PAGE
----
A new ship project like Project Sunshine is a remarkable phenomenon. The physical ship won’t be ours until well over three years from now. Yet we already live with an unending series of deadlines that drive our team as the customer for the project. The shipyard, Meyerwerft in the case of Sunshine, metes out these deadlines so that our actions support the successful completion of their incredibly complex undertaking to create a state of the art cruise ship on time and on budget.
Since I cannot divulge anything about the new ship concept, I will write a little bit about the process. If you know anything about our company, you know that our Chairman & CEO Richard Fain is intensely interested and involved in all of our new ship projects. The only reason I use the word intensely is because I cannot think of a more intense word to use to describe his level of attention, fascination with and contribution to our new ships.
We have a specialized department at the company for these mega-projects called Newbuild. I think the real name is Fleet Design & Newbuild but everyone just says Newbuild. The short-hand is a misnomer because the department is involved in much more than new ships including our Royal Advantage revitalization program which has Radiance of the Seas in the dry-dock in Victoria, British Columbia getting a make-over as I write this. But the new ship design and construction process is the key involvement that Executive VP Harri Kulovaara, chief designer Kelly Gonzalez and the rest of the Newbuild team focus on the most. Harri’s number one responsibility is to make sure the ships come out as amazingly as Richard has in mind for them to do.
Our design process is immersive for our Marketing and Operations teams. We believe that the teams who have responsibility for understanding consumer desires and delivering the products and services should be directly involved in the Newbuild creative and design processes. This may sound obvious but I believe different cruise companies have different opinions about who to involve and when to involve them. In our case, there is an Executive Steering committee for Project Sunshine that is led by Richard, Harri and myself that oversees all aspects of the effort. Most of my leadership team participates on the committee. We meet every month, usually for a full day, to go over critical aspects of the project.
Another typical aspect of our company’s approach to new cruise ship design is to utilize a roster of design firms under our central direction. There is no one master designer who takes the project and runs with it. Harri and Kelly are constantly working with the designers on the various ship features and then the designers regularly must present to the Steering Committee and receive our feedback. This interaction is always interesting. To paraphrase former football coach Bum Phillips, there are two types of designer/architects you never want to have on your team – the ones who always push back and the ones who never push back. In fact, we are extremely fortunate to have an incredibly talented roster of creative and committed professionals who are determined that their particular assignment will add something very special to Project Sunshine. Many of these designers have been with us on previous projects and know the drill well.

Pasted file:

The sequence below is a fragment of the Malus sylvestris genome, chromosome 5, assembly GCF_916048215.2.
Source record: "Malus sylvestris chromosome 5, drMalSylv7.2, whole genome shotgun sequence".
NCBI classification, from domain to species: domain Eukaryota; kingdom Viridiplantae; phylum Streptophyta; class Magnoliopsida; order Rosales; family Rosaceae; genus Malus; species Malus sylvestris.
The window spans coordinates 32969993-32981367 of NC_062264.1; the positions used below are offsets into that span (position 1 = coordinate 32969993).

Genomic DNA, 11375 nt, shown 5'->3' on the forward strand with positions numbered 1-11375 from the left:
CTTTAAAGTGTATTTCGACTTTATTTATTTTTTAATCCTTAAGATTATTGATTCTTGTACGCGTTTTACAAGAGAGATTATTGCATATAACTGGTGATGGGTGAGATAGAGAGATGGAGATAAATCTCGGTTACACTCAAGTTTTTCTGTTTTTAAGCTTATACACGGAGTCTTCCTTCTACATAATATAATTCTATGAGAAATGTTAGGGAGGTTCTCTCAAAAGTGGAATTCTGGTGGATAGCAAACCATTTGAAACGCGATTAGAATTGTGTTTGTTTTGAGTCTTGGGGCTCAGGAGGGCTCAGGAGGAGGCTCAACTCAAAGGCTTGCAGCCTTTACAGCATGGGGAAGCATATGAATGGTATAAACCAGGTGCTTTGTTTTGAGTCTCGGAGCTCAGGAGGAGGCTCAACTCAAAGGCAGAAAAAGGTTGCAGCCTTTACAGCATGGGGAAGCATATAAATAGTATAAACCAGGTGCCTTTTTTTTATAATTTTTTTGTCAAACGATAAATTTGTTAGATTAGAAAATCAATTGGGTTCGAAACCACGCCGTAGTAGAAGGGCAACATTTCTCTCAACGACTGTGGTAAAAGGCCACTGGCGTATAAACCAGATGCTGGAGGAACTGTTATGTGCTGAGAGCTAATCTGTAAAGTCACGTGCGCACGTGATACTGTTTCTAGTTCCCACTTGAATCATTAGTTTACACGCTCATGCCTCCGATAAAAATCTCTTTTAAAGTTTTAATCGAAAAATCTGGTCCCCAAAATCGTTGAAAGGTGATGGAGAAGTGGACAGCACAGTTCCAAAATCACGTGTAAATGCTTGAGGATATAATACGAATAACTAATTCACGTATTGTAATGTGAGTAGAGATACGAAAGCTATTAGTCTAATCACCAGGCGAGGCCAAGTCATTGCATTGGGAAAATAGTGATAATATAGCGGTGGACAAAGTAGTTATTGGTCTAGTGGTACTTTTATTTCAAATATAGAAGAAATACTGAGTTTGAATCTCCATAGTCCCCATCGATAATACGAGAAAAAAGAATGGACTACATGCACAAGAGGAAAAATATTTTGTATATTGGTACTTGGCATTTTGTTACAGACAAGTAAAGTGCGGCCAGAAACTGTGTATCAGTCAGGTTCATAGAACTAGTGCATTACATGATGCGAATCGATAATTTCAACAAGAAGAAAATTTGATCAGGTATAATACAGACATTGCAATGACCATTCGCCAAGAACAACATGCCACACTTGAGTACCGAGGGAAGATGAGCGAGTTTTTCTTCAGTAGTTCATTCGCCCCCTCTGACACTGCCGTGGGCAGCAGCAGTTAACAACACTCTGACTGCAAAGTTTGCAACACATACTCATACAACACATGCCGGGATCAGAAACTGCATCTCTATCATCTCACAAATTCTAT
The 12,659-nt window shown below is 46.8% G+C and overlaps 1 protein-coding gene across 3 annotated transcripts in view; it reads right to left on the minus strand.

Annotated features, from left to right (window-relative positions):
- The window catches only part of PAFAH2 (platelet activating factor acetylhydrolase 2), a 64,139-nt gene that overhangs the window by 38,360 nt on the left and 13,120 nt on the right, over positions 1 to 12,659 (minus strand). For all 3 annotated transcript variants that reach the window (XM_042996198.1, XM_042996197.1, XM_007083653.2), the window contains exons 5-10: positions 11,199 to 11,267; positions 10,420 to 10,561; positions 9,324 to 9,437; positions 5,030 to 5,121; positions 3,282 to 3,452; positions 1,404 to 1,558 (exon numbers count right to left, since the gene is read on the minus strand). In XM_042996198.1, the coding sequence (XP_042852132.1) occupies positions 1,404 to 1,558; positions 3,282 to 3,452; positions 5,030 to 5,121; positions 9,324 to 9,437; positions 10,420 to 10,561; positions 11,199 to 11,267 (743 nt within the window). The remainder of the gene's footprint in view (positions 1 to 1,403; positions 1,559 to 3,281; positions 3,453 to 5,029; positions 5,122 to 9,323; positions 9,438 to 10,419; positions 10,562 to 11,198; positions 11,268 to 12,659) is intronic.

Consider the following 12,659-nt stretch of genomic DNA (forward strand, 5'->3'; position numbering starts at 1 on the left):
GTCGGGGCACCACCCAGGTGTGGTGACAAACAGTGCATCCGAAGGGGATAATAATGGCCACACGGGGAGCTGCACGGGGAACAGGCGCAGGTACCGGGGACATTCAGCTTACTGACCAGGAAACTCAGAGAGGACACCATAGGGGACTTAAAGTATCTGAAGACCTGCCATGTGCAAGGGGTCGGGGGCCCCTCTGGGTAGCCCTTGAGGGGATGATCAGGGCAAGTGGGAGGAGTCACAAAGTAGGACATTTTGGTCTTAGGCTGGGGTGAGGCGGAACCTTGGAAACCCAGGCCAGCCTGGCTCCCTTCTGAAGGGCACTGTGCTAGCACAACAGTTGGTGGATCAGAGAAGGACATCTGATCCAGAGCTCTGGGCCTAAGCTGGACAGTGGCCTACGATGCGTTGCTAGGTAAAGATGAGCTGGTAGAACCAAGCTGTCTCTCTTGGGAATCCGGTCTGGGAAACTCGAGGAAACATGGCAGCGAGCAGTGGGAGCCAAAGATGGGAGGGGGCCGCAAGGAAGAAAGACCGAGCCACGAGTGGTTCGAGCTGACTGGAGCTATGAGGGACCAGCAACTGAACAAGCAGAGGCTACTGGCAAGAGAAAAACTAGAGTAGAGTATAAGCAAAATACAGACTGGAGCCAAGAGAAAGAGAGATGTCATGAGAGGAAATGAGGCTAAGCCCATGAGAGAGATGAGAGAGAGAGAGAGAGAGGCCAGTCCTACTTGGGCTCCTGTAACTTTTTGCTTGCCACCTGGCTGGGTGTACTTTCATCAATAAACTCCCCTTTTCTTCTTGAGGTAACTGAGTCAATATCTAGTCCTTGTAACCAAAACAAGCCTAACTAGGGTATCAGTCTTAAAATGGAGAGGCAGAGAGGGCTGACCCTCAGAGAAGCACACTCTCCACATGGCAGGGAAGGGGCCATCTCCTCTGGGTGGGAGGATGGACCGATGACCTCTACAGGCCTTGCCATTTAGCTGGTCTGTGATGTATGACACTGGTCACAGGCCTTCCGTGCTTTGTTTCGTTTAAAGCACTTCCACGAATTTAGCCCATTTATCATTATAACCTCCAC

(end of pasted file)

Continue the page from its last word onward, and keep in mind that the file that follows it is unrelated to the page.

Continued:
The Executive Steering committee normally meets in Miami which requires a number of people to fly regularly from the shipyard in Papenburg, Germany to our headquarters. However, in May the Miami-based committee members traveled to the shipyard and held our monthly meeting at Meyerwerft. We might do this once or twice per year and in this case we had a very successful session that has the team even more enthused about Project Sunshine if that is possible. It certainly underscores the reality of the project when you go to a working shipyard and go through everything in detail. Shipyard CEO Bernard Meyer advised me that the larger of his two enclosed building halls is either the largest building in Europe or second to the building hall for the A380 airplanes.
Before we left, Richard, Harri and I took a quick tour of the nearly completed Celebrity Silhouette, our sister brand’s 4th of five Solstice-class ships. We have a long way to go on Project Sunshine before similar finishing touches are applied. But rest assured that behind the scenes, a lot of dedicated and knowledgeable people are propelling us towards the finish line in 2014. Eventually, we’ll tell you all about it.